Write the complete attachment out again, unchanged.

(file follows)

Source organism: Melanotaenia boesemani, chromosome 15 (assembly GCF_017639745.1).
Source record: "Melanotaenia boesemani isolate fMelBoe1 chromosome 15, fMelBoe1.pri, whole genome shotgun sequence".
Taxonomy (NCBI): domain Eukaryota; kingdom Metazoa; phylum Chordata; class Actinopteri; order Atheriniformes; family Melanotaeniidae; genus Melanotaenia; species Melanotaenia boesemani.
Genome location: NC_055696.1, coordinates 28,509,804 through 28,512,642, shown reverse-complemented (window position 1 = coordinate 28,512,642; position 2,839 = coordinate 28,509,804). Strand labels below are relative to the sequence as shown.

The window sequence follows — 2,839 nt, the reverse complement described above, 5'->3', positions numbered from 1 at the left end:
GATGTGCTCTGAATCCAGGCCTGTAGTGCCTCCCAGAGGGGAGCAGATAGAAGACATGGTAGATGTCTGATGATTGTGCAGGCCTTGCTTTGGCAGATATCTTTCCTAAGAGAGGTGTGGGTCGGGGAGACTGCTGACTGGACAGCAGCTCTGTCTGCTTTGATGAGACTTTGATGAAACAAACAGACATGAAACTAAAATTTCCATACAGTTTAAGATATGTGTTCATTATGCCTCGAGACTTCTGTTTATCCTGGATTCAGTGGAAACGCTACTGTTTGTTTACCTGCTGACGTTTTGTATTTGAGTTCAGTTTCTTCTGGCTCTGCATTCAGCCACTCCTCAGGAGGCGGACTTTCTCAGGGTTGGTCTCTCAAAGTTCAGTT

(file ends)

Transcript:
Source organism: Melanotaenia boesemani, chromosome 15 (assembly GCF_017639745.1).
Source record: "Melanotaenia boesemani isolate fMelBoe1 chromosome 15, fMelBoe1.pri, whole genome shotgun sequence".
Taxonomy (NCBI): domain Eukaryota; kingdom Metazoa; phylum Chordata; class Actinopteri; order Atheriniformes; family Melanotaeniidae; genus Melanotaenia; species Melanotaenia boesemani.
Genome location: NC_055696.1, coordinates 28,509,804 through 28,512,642, shown reverse-complemented (window position 1 = coordinate 28,512,642; position 2,839 = coordinate 28,509,804). Strand labels below are relative to the sequence as shown.

The window sequence follows — 2,839 nt, the reverse complement described above, 5'->3', positions numbered from 1 at the left end:
GATGTGCTCTGAATCCAGGCCTGTAGTGCCTCCCAGAGGGGAGCAGATAGAAGACATGGTAGATGTCTGATGATTGTGCAGGCCTTGCTTTGGCAGATATCTTTCCTAAGAGAGGTGTGGGTCGGGGAGACTGCTGACTGGACAGCAGCTCTGTCTGCTTTGATGAGACTTTGATGAAACAAACAGACATGAAACTAAAATTTCCATACAGTTTAAGATATGTGTTCATTATGCCTCGAGACTTCTGTTTATCCTGGATTCAGTGGAAACGCTACTGTTTGTTTACCTGCTGACGTTTTGTATTTGAGTTCAGTTTCTTCTGGCTCTGCATTCAGCCACTCCTCAGGAGGCGGACTTTCTCAGGGTTGGTCTCTCAAAGTTCAGTT